I am having a little bit trouble understanding the 10% growth in transactions volume for 2008. I know you have spent some time on this Jeff, but just want to understand if it's a pretty big decline in the growth rate obviously from 2007. And we think back to last year when you renegotiated the contract with the industry and gave pricing incentives, it seems as though at the time part of the reason for giving those pricing incentives was expectations for higher transaction volume, potentially very high transaction volume. So can you help us understand if there is a change in what you are seeing between then and now? And then perhaps if you could just highlight the non-recurring portion so that maybe going away in '08 versus '07?

Jeffrey E. Ganek - Chairman and Chief Executive Officer

Sure, Julie. That's an excellent question. First of all, this year as we have in the past we are conservative in giving guidance on revenues. Last year we have talked about 25% growth, we came in at 29% and that is directly in line with our behavior since we have been public for most of the last 2.5 to 3 years. Second of all, we're conservative so what is being conservative mean. Here is process why which we provide guidance. We sit down with our customer relations sales people and we look at their pipeline. Pipeline is their list of projects that they have engaged with specific large network operator customers, we are under those customers who are going to use our services. When we add up the numbers, NeuStar is highly, highly confident of delivering more than 10% growth in transactions during the year 2008.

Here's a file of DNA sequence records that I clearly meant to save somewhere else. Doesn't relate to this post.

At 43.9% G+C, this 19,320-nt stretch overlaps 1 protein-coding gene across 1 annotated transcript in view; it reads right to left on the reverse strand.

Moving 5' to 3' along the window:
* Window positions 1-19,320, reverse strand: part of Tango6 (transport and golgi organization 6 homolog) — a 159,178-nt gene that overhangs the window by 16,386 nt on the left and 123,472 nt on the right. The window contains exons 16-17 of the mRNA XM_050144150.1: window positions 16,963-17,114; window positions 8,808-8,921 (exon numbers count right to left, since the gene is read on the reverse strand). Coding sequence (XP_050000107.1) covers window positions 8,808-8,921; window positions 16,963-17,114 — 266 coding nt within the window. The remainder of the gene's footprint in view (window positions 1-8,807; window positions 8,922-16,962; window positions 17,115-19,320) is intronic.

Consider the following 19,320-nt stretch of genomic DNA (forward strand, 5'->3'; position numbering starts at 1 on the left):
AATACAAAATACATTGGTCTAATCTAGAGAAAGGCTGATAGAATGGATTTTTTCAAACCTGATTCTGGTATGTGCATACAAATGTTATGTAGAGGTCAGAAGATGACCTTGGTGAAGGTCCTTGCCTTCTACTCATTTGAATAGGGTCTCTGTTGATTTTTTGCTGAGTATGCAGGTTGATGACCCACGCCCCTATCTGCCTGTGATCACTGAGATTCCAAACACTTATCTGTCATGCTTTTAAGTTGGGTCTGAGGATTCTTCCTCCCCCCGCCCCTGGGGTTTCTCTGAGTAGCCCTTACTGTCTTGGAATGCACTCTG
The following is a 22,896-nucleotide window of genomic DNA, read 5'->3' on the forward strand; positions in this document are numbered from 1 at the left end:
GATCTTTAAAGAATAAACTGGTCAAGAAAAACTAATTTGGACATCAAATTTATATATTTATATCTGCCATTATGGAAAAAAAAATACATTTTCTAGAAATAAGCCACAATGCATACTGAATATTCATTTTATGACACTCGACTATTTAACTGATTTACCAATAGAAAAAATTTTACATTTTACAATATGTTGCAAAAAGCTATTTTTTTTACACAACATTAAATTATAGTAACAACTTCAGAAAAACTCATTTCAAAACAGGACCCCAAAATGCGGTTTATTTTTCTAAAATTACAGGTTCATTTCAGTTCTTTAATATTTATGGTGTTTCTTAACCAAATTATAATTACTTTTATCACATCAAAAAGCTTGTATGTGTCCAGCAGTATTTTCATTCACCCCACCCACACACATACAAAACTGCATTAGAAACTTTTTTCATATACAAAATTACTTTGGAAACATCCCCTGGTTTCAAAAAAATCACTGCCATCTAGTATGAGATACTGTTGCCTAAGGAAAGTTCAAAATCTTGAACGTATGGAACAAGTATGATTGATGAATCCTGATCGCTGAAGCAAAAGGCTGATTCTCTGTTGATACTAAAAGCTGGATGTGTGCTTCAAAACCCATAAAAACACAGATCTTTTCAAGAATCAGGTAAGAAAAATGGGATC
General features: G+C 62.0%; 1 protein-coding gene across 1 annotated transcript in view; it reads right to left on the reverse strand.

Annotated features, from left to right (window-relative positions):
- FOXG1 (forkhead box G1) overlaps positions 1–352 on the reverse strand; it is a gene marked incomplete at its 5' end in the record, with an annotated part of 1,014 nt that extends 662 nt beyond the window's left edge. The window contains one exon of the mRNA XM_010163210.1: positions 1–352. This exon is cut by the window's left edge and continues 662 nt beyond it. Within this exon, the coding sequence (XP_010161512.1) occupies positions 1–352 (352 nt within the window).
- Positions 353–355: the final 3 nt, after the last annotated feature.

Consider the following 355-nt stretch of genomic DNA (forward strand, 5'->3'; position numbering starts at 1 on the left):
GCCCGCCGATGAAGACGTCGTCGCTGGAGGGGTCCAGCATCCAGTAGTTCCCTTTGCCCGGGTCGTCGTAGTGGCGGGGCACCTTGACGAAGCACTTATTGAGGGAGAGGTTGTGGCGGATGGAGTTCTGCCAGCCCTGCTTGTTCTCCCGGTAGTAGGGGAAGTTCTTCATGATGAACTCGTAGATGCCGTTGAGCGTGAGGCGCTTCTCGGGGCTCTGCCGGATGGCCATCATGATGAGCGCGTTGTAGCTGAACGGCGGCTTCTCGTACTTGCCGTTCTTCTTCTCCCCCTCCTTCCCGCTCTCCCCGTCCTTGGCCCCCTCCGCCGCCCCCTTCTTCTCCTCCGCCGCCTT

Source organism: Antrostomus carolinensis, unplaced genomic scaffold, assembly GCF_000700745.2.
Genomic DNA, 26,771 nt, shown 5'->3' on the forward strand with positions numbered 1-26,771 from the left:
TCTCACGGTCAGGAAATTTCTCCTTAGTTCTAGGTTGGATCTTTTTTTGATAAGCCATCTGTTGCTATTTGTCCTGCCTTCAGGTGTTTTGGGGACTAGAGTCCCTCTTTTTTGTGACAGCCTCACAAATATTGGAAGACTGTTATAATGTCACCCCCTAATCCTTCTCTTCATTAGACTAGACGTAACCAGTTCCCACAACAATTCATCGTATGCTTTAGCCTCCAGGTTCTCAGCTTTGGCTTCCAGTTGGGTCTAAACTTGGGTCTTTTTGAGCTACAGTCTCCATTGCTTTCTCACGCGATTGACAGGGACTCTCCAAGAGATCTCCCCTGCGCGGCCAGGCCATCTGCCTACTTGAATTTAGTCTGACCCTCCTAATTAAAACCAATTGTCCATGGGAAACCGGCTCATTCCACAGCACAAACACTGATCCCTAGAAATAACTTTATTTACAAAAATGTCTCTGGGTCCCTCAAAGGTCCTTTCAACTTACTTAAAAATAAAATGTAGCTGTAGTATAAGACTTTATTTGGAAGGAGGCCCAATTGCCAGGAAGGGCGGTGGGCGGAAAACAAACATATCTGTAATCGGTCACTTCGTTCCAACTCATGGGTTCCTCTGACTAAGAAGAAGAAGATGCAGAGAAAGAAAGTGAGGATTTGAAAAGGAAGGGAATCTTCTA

The fact is we have an internal business plan that drives at numbers or greater than 10% and in fact even the 10% growth on top of the very large growth in 2007 represents continuing strong demand on the part of our customers or Numbering impact transactions. And their demand is driven by their need to do network management, to change out old technology to new technology, to alter the network architectures to adjust their signaling systems, to manage disaster recoveries and otherwise change the routing of traffic over their existing switch and transport capital facilities in order to better manage their operations and cost.

Now having said this we believe that there are fundamental forces changing the shape of the communications market, in particular the IP revolution, the explosion in wireless data services, and the fast growth of new service providers, new networks like the social networks. Each one of those fundamental macro market forces will in the future especially beyond 2008 drive large customer demand for NeuStar services. I expect as they hit that there will be a resurgence in growth and demand for NeuStar.

Julie Santoriello - Morgan Stanley

Thanks, that's helpful. If I can just get one quick follow-up. Aside from the core drivers of transactions volume that you just highlighted for us what might be one or two events or opportunities out there that can be the larger contributions to transaction, what can drive big upside beyond 10%?

Jeffrey A. Babka - Senior Vice President and Chief Financial Officer

Yes, Julie, it's 1Jeff Babka. Obviously you have seen a lot of announcements taking place recently over wireless carrier's plans in regards to their network and as you know there has been a 180 degree turns in some of them over the past 6 or 7 months. Not to say specifically that any of those were, were not in our forecast but obviously if these decisions get made sooner rather than later that's going to drive or creates a possibility of driving increased transactions over and above the 10% this year.